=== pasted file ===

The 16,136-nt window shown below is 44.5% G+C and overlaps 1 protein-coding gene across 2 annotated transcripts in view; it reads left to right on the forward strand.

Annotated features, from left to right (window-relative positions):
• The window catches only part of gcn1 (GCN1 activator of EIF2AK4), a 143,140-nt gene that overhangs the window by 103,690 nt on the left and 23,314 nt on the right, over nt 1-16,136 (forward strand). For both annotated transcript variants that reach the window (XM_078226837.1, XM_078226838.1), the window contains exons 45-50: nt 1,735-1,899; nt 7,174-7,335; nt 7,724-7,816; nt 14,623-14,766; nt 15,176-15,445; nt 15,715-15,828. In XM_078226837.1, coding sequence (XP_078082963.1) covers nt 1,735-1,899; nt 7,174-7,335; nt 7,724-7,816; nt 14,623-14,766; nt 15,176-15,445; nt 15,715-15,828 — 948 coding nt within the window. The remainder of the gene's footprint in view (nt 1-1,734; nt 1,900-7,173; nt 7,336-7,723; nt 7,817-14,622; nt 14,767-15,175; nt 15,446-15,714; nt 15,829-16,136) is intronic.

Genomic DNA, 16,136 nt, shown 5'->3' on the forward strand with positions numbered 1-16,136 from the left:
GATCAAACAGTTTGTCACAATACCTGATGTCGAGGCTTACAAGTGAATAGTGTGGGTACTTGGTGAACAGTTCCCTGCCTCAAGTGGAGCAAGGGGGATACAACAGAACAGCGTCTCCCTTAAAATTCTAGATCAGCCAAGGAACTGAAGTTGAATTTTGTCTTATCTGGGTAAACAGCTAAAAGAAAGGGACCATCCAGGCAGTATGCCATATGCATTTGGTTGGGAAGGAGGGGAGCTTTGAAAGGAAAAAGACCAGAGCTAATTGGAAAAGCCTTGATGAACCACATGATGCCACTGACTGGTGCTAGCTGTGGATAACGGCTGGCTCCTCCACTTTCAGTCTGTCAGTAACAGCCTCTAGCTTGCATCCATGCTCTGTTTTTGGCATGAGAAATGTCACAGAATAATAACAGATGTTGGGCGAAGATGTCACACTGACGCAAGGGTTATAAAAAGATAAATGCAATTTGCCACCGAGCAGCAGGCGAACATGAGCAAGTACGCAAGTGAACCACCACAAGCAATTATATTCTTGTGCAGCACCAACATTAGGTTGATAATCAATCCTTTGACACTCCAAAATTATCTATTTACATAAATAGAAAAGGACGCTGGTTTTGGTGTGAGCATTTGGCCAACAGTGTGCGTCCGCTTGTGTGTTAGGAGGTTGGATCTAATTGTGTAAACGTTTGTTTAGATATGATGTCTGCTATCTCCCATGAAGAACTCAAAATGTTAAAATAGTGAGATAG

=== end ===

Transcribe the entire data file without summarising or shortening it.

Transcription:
The 16,136-nt window shown below is 44.5% G+C and overlaps 1 protein-coding gene across 2 annotated transcripts in view; it reads left to right on the forward strand.

Annotated features, from left to right (window-relative positions):
• The window catches only part of gcn1 (GCN1 activator of EIF2AK4), a 143,140-nt gene that overhangs the window by 103,690 nt on the left and 23,314 nt on the right, over nt 1-16,136 (forward strand). For both annotated transcript variants that reach the window (XM_078226837.1, XM_078226838.1), the window contains exons 45-50: nt 1,735-1,899; nt 7,174-7,335; nt 7,724-7,816; nt 14,623-14,766; nt 15,176-15,445; nt 15,715-15,828. In XM_078226837.1, coding sequence (XP_078082963.1) covers nt 1,735-1,899; nt 7,174-7,335; nt 7,724-7,816; nt 14,623-14,766; nt 15,176-15,445; nt 15,715-15,828 — 948 coding nt within the window. The remainder of the gene's footprint in view (nt 1-1,734; nt 1,900-7,173; nt 7,336-7,723; nt 7,817-14,622; nt 14,767-15,175; nt 15,446-15,714; nt 15,829-16,136) is intronic.

Genomic DNA, 16,136 nt, shown 5'->3' on the forward strand with positions numbered 1-16,136 from the left:
GATCAAACAGTTTGTCACAATACCTGATGTCGAGGCTTACAAGTGAATAGTGTGGGTACTTGGTGAACAGTTCCCTGCCTCAAGTGGAGCAAGGGGGATACAACAGAACAGCGTCTCCCTTAAAATTCTAGATCAGCCAAGGAACTGAAGTTGAATTTTGTCTTATCTGGGTAAACAGCTAAAAGAAAGGGACCATCCAGGCAGTATGCCATATGCATTTGGTTGGGAAGGAGGGGAGCTTTGAAAGGAAAAAGACCAGAGCTAATTGGAAAAGCCTTGATGAACCACATGATGCCACTGACTGGTGCTAGCTGTGGATAACGGCTGGCTCCTCCACTTTCAGTCTGTCAGTAACAGCCTCTAGCTTGCATCCATGCTCTGTTTTTGGCATGAGAAATGTCACAGAATAATAACAGATGTTGGGCGAAGATGTCACACTGACGCAAGGGTTATAAAAAGATAAATGCAATTTGCCACCGAGCAGCAGGCGAACATGAGCAAGTACGCAAGTGAACCACCACAAGCAATTATATTCTTGTGCAGCACCAACATTAGGTTGATAATCAATCCTTTGACACTCCAAAATTATCTATTTACATAAATAGAAAAGGACGCTGGTTTTGGTGTGAGCATTTGGCCAACAGTGTGCGTCCGCTTGTGTGTTAGGAGGTTGGATCTAATTGTGTAAACGTTTGTTTAGATATGATGTCTGCTATCTCCCATGAAGAACTCAAAATGTTAAAATAGTGAGATAG